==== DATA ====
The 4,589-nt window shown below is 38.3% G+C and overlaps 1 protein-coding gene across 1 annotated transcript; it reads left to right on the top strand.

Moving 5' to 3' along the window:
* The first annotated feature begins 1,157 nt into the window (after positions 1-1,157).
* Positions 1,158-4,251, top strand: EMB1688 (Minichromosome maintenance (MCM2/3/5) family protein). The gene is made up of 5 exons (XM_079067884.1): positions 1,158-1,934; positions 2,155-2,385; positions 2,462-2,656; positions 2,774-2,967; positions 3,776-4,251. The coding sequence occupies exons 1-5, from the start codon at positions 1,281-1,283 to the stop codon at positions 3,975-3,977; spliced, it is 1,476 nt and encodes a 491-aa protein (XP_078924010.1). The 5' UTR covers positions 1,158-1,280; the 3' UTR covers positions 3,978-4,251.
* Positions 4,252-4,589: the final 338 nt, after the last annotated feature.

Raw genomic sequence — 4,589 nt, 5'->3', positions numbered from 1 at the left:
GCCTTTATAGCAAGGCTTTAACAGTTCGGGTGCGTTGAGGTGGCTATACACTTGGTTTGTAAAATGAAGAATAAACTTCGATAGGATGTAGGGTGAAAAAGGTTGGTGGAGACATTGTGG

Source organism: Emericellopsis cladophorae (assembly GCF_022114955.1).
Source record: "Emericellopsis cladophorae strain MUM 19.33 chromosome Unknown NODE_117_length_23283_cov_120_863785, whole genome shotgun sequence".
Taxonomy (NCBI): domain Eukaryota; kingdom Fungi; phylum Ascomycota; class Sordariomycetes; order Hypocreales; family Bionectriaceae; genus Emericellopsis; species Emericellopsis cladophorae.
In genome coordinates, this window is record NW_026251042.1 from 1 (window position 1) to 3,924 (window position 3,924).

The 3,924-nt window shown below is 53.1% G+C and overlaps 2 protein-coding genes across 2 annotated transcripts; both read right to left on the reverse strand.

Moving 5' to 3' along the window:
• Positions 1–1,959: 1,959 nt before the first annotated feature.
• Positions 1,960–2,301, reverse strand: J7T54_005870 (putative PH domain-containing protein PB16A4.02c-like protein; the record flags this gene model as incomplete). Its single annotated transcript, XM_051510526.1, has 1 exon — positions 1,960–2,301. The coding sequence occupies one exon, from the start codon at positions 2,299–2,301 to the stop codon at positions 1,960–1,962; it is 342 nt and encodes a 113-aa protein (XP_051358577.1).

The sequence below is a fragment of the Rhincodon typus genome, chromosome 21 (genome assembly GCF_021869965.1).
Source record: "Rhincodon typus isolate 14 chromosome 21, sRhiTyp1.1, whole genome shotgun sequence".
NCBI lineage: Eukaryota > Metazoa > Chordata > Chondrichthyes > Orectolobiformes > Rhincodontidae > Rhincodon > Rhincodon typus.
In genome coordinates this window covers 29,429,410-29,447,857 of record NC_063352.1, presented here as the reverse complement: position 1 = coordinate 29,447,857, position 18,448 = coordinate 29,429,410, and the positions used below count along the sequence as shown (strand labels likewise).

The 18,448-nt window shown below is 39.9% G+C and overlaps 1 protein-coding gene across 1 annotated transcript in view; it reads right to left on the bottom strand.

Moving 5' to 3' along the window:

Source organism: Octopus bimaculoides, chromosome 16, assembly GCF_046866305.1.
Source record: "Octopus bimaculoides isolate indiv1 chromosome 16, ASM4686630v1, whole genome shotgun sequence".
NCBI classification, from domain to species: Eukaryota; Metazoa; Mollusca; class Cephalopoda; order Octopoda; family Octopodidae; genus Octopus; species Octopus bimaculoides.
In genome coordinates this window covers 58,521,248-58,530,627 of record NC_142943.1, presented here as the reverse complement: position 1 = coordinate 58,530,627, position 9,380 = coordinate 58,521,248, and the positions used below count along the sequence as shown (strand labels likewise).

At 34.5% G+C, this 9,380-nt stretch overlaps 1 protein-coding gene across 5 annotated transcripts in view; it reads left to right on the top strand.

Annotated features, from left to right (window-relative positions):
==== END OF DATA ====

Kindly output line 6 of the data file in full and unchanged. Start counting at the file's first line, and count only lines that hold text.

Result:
Raw genomic sequence — 4,589 nt, 5'->3', positions numbered from 1 at the left: